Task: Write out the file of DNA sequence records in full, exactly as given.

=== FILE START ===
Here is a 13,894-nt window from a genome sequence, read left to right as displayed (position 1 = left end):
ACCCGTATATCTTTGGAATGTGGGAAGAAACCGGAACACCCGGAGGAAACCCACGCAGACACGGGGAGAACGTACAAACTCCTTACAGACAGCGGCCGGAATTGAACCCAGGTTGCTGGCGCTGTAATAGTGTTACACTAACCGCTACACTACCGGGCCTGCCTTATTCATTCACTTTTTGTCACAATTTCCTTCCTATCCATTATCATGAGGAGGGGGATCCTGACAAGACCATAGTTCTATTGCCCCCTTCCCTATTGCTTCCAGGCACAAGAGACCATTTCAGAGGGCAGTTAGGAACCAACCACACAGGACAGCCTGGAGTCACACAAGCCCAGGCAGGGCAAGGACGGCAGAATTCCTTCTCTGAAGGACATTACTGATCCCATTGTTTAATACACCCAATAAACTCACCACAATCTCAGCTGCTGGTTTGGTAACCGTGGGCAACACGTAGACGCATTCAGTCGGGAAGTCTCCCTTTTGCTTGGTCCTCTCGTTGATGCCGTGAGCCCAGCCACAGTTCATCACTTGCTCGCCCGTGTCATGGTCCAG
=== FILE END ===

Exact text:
Here is a 13,894-nt window from a genome sequence, read left to right as displayed (position 1 = left end):
ACCCGTATATCTTTGGAATGTGGGAAGAAACCGGAACACCCGGAGGAAACCCACGCAGACACGGGGAGAACGTACAAACTCCTTACAGACAGCGGCCGGAATTGAACCCAGGTTGCTGGCGCTGTAATAGTGTTACACTAACCGCTACACTACCGGGCCTGCCTTATTCATTCACTTTTTGTCACAATTTCCTTCCTATCCATTATCATGAGGAGGGGGATCCTGACAAGACCATAGTTCTATTGCCCCCTTCCCTATTGCTTCCAGGCACAAGAGACCATTTCAGAGGGCAGTTAGGAACCAACCACACAGGACAGCCTGGAGTCACACAAGCCCAGGCAGGGCAAGGACGGCAGAATTCCTTCTCTGAAGGACATTACTGATCCCATTGTTTAATACACCCAATAAACTCACCACAATCTCAGCTGCTGGTTTGGTAACCGTGGGCAACACGTAGACGCATTCAGTCGGGAAGTCTCCCTTTTGCTTGGTCCTCTCGTTGATGCCGTGAGCCCAGCCACAGTTCATCACTTGCTCGCCCGTGTCATGGTCCAG